Paul Ryan energized Mitt Romney's White House bid Wednesday with a scathing take-down of Barack Obama's economic record as he accepted the vice presidential nomination at the Republican convention.
Adding youthful vim and policy vigor to the Romney ticket, the 42-year-old rising star from small-town Wisconsin received a standing ovation for his impassioned pitch to American voters 10 weeks from election day.
"I accept the duty to help lead our nation out of a jobs crisis and back to prosperity. And I know we can do this," Ryan said, exhibiting little sign of nerves during his 35-minute speech, by far the biggest of his political life.
Ryan accused Obama of saddling the US economy with four years of failed big government policies and held up Romney, a 65-year-old former Massachusetts governor, as the man to turn things around with his business acumen.
"After four years of getting the run-around, America needs a turnaround, and the man for the job is Governor Mitt Romney," he said.
Romney will formally take up the nomination with his all-important acceptance speech to the convention in Tampa, Florida on Thursday, the climax of three days of rousing addresses by party grandees and rising stars.
He lies neck-and-neck with Obama in national polls ahead of a November 6 election that should be the challenger's for the taking, given the sour economy and stubbornly high unemployment.
Romney's vice presidential pick was seen as crucial four years after John McCain electrified conservatives by choosing inexperienced Alaska governor Sarah Palin, only to see her wither in the national spotlight.
Democrats have portrayed Ryan as an extreme, budget-cutting friend of the rich who would gut beloved social programs.
But Republicans have used the selection of the seven-term congressman, whose budget plan is the party's blueprint to fix the flagging US economy, to breathe fresh life into a race that had been in danger of drifting away from Romney.
Ryan took his chance in the convention spotlight to assail the president's record, saying Obama's promises of hope and change had fallen flat after four years of fiscal recklessness, ballooning debt and joblessness.
"It all started off with stirring speeches, Greek columns, the thrill of something new," he said.
"Now all that's left is a presidency adrift, surviving on slogans that already seem tired, grasping at a moment that has already passed."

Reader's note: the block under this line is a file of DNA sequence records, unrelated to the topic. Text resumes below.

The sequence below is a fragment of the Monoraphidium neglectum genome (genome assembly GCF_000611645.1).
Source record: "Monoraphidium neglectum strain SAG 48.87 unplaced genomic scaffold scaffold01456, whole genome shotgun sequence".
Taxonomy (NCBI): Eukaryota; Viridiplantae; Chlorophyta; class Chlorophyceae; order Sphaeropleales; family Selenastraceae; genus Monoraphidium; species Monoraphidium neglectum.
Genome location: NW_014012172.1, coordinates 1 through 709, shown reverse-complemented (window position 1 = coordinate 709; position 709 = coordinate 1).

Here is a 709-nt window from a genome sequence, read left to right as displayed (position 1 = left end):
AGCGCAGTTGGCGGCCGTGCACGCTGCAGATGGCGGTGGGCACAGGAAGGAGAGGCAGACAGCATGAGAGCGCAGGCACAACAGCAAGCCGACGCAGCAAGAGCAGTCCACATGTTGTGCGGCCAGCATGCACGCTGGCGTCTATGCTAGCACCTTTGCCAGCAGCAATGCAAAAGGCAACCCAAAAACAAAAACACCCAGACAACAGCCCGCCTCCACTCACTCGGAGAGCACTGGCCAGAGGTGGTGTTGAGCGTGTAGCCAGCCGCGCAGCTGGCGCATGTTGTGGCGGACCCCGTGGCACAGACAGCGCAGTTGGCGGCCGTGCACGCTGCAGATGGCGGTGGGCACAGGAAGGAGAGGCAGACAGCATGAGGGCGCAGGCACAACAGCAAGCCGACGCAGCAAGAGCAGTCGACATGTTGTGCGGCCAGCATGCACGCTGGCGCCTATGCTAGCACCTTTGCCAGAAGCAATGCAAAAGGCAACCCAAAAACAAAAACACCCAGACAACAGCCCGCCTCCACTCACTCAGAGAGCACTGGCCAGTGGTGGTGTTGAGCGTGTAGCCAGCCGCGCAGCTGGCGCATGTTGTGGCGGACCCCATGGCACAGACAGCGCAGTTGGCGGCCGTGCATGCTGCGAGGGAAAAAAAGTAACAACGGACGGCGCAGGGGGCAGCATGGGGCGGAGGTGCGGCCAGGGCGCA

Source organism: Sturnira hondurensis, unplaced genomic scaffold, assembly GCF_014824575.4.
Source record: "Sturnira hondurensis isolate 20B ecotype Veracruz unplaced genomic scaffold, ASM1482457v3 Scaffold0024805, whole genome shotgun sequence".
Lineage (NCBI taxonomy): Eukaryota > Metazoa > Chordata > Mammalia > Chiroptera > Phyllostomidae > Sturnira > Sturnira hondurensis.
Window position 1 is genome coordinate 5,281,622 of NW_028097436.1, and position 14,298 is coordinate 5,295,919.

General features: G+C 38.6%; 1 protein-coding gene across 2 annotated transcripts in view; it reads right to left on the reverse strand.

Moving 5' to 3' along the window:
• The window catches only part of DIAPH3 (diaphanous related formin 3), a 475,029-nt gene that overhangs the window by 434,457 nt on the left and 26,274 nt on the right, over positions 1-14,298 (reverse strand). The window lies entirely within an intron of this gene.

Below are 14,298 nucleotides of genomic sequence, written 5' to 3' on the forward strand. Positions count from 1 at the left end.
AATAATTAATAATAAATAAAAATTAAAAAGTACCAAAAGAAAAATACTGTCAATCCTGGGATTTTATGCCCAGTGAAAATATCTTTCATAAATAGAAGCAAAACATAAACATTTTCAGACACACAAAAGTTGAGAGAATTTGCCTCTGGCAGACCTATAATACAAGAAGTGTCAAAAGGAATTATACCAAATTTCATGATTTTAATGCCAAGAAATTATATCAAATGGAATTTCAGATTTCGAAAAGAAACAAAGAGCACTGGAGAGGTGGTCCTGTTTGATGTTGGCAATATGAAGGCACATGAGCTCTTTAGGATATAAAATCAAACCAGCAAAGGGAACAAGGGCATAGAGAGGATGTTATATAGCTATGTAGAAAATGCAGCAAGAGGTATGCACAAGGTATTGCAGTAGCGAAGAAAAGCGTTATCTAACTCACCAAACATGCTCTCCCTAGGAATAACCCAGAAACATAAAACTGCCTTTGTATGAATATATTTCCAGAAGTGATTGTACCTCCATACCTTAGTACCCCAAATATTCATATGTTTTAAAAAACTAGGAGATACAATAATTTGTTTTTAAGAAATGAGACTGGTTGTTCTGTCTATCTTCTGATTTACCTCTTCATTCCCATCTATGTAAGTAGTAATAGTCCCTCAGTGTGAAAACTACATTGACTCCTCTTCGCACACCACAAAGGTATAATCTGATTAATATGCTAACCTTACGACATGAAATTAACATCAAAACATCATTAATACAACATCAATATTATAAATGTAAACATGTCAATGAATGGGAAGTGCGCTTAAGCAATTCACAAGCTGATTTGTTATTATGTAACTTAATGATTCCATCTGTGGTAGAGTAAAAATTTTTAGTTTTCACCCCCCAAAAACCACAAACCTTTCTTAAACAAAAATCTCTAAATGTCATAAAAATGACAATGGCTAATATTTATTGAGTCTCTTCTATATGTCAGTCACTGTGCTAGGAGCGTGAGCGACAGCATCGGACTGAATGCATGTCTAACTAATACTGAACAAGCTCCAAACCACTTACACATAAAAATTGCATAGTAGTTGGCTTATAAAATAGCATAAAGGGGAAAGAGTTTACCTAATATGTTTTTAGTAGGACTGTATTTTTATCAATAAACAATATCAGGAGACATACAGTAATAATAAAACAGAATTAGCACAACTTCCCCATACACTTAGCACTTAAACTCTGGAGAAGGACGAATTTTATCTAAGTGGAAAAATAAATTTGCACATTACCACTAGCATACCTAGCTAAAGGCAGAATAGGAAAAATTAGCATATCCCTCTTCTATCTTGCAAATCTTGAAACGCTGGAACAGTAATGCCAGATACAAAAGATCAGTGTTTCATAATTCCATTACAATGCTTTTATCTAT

His address, carried live on cable TV across America at prime time, contained a clear pitch to working class and middle class Americans who may find it hard to identify with Romney's background of wealth and privilege.
Analysts agreed that Ryan gave a strong speech, but the burden is now on Romney to use his own address on Thursday to energize voters and close the still-yawning likability gap with Obama.
The Obama campaign had upped the pressure on Ryan in the hours leading up to the speech, releasing a new web video accusing him of favoring outdated top-down economics, tax cuts for the wealthy and the replacement of the popular Medicare program for the elderly with a voucher system.
Speeches earlier on Wednesday by Senator John McCain and former secretary of state Condoleezza Rice focused on foreign policy -- which has taken a back seat to the economy in the campaign -- saying Romney would restore US leadership in the world and accusing Obama of letting down Israel and other allies.
Romney was meanwhile preparing for his own address on Thursday, when he will formally accept the nomination and make his own case to a prime-time audience in perhaps the most important speech of his political career.
He took to the stage briefly on Tuesday's storm-delayed opening night of the convention to give his wife Ann a kiss after her well-received speech, which sought to humanize a candidate often seen as stiff and awkward.
She delivered her side of the bargain, blending a targeted pitch to vital women voters with a personal narrative about Mitt that dwelt largely on their all-American love story, their wholesome family and his winning attitude.
"This man will not fail," Ann Romney said. "This man will not let us down. This man will lift up America!"